Turning then to the specific issue at hand, the court acknowledged that a defendant’s financial position is relevant to the issue of punitive damages.  At the same time, however, the court pointed to several federal court decisions that have held that a plaintiff must establish a prima facie case of actual entitlement to punitive damages before requiring production of sensitive financial information.  The court determined that the plaintiff had not yet shown an entitlement to punitive damages and, also, found that the information the defendant had provided was sufficient in any event.  For the reasons, the motion to compel was denied.

The ruling provides defendants with some hope for limiting harassing discovery requests.  Under this ruling and the precedents cited, a plaintiff cannot pry into a defendant’s sensitive financial status by merely asserting a claim for punitive damages.  Instead, the plaintiff must establish that the punitive damages claim has actual merit.

The ruling represents a notable difference in philosophy between federal and state courts in North Carolina.  Frequently, North Carolina’s state court judges take much more liberal views on the permissible scope of discovery in civil lawsuits.  Many times, plaintiffs in North Carolina actions pursue punitive damages claims and promptly serve discovery requests seeking similar documents and information.  Although the scope of discovery standard is theoretically the same under both federal and state rules of civil procedure, state court judges are traditionally far more accommodating to requests for net worth information.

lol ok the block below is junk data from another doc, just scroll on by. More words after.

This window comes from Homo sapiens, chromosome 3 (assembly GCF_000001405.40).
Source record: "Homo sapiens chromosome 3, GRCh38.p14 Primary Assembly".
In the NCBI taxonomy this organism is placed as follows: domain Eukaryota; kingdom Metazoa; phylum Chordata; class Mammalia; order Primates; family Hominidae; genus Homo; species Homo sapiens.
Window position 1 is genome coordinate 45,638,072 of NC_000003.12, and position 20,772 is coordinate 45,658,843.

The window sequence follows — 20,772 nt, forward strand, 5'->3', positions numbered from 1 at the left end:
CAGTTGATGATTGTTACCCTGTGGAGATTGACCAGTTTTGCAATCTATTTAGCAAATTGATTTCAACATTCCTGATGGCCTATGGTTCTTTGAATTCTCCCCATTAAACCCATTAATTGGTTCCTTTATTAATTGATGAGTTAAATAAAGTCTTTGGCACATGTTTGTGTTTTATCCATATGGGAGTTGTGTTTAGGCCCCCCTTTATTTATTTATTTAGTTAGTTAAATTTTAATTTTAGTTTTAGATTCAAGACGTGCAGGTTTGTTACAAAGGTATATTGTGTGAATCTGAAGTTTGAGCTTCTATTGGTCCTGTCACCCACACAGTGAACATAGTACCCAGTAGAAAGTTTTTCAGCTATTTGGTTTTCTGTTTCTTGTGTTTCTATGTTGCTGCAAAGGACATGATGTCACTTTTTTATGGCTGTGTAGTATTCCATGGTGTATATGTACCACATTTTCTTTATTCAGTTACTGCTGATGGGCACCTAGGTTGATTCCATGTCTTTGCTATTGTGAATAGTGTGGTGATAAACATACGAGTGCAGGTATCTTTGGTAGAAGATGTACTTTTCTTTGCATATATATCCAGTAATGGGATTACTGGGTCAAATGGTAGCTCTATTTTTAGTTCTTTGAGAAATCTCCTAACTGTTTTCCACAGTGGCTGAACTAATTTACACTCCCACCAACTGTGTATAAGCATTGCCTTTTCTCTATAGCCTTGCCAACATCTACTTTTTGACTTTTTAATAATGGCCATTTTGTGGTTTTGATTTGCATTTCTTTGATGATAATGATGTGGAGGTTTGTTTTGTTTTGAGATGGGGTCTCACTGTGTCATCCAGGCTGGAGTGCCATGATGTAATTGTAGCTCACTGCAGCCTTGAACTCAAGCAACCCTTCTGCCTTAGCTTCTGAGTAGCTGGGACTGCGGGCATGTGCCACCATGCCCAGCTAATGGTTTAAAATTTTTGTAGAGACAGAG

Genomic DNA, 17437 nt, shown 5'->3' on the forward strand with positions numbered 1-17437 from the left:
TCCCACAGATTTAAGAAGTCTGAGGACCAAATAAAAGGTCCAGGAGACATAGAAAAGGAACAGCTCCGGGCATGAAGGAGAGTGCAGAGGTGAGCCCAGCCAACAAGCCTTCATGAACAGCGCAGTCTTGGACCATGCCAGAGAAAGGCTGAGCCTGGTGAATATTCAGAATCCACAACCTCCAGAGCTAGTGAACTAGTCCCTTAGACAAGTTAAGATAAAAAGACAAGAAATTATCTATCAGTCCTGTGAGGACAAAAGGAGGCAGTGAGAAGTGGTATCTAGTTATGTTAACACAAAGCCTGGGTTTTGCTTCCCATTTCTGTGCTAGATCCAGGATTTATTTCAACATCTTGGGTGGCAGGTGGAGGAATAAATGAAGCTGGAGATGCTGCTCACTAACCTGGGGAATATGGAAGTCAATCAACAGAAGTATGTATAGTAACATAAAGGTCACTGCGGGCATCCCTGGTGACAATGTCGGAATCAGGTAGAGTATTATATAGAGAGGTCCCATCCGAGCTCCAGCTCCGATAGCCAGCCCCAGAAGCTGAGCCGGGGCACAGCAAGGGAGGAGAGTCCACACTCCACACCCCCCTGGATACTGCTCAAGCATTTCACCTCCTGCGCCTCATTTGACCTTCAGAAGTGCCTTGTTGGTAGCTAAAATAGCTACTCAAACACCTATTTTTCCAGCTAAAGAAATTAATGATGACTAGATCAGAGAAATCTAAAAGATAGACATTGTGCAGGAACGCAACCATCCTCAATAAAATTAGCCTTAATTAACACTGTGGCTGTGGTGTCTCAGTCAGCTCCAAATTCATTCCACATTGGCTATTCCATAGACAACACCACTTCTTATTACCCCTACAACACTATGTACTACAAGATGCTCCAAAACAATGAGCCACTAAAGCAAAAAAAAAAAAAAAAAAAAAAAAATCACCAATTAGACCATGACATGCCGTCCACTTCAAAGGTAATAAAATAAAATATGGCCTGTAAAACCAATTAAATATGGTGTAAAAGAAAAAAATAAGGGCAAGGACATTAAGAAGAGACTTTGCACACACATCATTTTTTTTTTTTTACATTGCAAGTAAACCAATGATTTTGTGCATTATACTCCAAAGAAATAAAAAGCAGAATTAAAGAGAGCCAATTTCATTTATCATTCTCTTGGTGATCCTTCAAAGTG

Wednesday, July 3, 2013

The Equal Pay Act Turns 50 - So What Does It Add Anyway?

Last month, the Equal Pay Act, a powerful if somewhat overlooked federal employment discrimination law, turned 50 years old.  Many employers and employees mistakenly believe that the Equal Pay Act (“EPA”) provides identical, redundant protection to that provided by the Civil Rights Act of 1964, the much more widely applied legislation known as Title VII.  In fact, the Equal Pay Act provides additional protections that are often times overlooked in the employment arena.